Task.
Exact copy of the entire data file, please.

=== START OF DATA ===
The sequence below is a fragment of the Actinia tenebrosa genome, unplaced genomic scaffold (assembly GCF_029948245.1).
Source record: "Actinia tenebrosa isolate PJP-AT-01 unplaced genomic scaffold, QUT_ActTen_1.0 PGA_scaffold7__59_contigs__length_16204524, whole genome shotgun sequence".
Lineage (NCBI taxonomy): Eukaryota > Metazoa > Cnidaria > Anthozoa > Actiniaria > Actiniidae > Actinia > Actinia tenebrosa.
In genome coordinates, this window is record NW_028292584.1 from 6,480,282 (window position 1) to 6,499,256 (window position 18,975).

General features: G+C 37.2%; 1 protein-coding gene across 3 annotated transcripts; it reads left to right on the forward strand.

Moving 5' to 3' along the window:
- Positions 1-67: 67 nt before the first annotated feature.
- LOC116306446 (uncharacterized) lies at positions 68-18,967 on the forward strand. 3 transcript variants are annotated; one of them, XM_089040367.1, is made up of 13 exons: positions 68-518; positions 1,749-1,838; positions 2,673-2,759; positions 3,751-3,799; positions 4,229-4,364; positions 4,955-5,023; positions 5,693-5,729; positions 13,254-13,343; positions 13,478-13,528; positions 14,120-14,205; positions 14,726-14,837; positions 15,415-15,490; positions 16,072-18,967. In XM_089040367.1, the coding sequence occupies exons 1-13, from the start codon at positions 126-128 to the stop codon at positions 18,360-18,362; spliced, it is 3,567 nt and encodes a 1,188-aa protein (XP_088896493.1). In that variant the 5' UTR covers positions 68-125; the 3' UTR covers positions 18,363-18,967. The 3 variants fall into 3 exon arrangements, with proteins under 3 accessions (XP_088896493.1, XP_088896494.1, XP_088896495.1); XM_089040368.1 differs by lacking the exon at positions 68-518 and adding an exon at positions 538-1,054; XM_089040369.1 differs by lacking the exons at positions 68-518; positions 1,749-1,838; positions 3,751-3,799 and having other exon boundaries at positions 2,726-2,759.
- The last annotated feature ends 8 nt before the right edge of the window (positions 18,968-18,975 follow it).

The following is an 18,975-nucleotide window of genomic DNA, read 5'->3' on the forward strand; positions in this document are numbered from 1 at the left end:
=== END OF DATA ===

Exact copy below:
The sequence below is a fragment of the Actinia tenebrosa genome, unplaced genomic scaffold (assembly GCF_029948245.1).
Source record: "Actinia tenebrosa isolate PJP-AT-01 unplaced genomic scaffold, QUT_ActTen_1.0 PGA_scaffold7__59_contigs__length_16204524, whole genome shotgun sequence".
Lineage (NCBI taxonomy): Eukaryota > Metazoa > Cnidaria > Anthozoa > Actiniaria > Actiniidae > Actinia > Actinia tenebrosa.
In genome coordinates, this window is record NW_028292584.1 from 6,480,282 (window position 1) to 6,499,256 (window position 18,975).

General features: G+C 37.2%; 1 protein-coding gene across 3 annotated transcripts; it reads left to right on the forward strand.

Moving 5' to 3' along the window:
- Positions 1-67: 67 nt before the first annotated feature.
- LOC116306446 (uncharacterized) lies at positions 68-18,967 on the forward strand. 3 transcript variants are annotated; one of them, XM_089040367.1, is made up of 13 exons: positions 68-518; positions 1,749-1,838; positions 2,673-2,759; positions 3,751-3,799; positions 4,229-4,364; positions 4,955-5,023; positions 5,693-5,729; positions 13,254-13,343; positions 13,478-13,528; positions 14,120-14,205; positions 14,726-14,837; positions 15,415-15,490; positions 16,072-18,967. In XM_089040367.1, the coding sequence occupies exons 1-13, from the start codon at positions 126-128 to the stop codon at positions 18,360-18,362; spliced, it is 3,567 nt and encodes a 1,188-aa protein (XP_088896493.1). In that variant the 5' UTR covers positions 68-125; the 3' UTR covers positions 18,363-18,967. The 3 variants fall into 3 exon arrangements, with proteins under 3 accessions (XP_088896493.1, XP_088896494.1, XP_088896495.1); XM_089040368.1 differs by lacking the exon at positions 68-518 and adding an exon at positions 538-1,054; XM_089040369.1 differs by lacking the exons at positions 68-518; positions 1,749-1,838; positions 3,751-3,799 and having other exon boundaries at positions 2,726-2,759.
- The last annotated feature ends 8 nt before the right edge of the window (positions 18,968-18,975 follow it).

The following is an 18,975-nucleotide window of genomic DNA, read 5'->3' on the forward strand; positions in this document are numbered from 1 at the left end: